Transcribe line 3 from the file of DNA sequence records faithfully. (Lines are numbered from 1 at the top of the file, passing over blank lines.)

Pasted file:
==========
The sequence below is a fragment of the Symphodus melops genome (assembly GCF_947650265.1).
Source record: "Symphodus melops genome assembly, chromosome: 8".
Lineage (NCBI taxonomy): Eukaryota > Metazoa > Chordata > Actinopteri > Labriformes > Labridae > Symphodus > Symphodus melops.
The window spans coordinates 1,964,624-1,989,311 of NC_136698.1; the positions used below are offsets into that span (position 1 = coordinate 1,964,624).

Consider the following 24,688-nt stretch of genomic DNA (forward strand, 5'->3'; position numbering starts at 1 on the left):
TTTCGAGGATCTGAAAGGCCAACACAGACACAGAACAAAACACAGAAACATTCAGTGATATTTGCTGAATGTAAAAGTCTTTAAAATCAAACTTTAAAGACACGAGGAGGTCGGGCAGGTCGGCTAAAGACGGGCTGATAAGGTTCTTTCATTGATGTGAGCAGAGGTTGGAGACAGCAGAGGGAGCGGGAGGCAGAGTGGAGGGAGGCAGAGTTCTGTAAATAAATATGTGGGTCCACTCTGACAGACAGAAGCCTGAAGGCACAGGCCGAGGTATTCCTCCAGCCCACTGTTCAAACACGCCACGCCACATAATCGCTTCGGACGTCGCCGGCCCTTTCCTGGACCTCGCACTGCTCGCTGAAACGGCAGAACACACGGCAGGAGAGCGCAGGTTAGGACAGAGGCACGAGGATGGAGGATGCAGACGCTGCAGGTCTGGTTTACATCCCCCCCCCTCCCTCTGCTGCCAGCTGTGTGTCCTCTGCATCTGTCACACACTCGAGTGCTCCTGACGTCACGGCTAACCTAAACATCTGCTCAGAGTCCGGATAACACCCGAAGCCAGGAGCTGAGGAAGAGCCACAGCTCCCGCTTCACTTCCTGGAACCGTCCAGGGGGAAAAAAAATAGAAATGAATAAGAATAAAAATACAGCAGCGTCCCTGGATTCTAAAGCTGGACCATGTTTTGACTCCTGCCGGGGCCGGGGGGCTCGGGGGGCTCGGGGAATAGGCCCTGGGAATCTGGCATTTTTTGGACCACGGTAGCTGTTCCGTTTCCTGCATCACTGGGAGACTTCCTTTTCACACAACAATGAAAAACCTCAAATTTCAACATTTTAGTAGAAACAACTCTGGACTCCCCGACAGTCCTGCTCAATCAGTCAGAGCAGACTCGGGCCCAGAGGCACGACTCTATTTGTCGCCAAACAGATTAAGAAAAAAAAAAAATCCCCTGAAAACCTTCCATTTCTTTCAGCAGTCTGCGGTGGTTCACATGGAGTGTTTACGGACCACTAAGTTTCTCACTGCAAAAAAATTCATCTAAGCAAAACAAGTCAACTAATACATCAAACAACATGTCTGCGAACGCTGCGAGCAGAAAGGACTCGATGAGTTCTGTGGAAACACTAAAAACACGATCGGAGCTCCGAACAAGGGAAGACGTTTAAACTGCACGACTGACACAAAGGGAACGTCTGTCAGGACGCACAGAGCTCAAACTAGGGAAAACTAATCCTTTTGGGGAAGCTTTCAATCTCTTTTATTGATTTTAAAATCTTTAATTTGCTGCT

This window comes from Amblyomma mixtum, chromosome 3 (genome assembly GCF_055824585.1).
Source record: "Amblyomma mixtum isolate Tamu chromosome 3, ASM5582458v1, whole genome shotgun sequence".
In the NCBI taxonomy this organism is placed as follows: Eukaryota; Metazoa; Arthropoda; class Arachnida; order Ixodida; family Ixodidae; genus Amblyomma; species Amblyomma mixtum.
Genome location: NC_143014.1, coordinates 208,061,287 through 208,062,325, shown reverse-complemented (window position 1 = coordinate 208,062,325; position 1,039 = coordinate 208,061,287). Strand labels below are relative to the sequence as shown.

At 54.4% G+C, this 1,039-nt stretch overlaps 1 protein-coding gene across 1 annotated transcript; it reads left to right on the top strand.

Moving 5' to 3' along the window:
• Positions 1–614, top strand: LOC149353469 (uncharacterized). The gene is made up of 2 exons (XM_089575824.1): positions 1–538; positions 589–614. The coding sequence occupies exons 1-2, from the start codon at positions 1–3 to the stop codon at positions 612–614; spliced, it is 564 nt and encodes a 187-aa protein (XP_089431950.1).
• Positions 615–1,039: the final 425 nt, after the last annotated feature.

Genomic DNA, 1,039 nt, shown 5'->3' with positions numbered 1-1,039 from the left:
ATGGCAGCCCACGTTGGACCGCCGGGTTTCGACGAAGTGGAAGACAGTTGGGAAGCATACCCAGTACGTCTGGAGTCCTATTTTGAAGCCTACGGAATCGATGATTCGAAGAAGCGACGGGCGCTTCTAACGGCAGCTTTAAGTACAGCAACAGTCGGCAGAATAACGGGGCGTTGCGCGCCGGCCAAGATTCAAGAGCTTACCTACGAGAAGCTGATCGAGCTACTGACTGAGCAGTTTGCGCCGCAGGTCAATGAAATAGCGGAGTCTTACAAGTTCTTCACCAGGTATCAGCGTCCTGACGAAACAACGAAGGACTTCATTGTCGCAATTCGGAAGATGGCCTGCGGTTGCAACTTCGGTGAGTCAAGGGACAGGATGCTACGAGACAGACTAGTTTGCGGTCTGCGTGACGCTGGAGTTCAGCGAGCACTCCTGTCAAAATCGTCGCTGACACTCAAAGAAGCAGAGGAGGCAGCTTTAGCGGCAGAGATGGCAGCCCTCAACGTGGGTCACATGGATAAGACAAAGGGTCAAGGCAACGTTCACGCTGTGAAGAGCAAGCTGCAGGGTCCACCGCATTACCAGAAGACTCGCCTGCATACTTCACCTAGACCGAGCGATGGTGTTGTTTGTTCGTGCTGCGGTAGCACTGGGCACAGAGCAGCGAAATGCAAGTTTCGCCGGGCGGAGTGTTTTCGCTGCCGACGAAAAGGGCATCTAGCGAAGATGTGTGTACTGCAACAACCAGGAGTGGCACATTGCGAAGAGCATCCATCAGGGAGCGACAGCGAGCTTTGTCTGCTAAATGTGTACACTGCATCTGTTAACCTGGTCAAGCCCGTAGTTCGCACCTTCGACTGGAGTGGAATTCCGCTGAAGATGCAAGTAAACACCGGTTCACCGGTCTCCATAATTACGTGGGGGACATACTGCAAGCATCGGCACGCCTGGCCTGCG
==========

Lineage (NCBI taxonomy): Eukaryota > Metazoa > Chordata > Actinopteri > Labriformes > Labridae > Symphodus > Symphodus melops.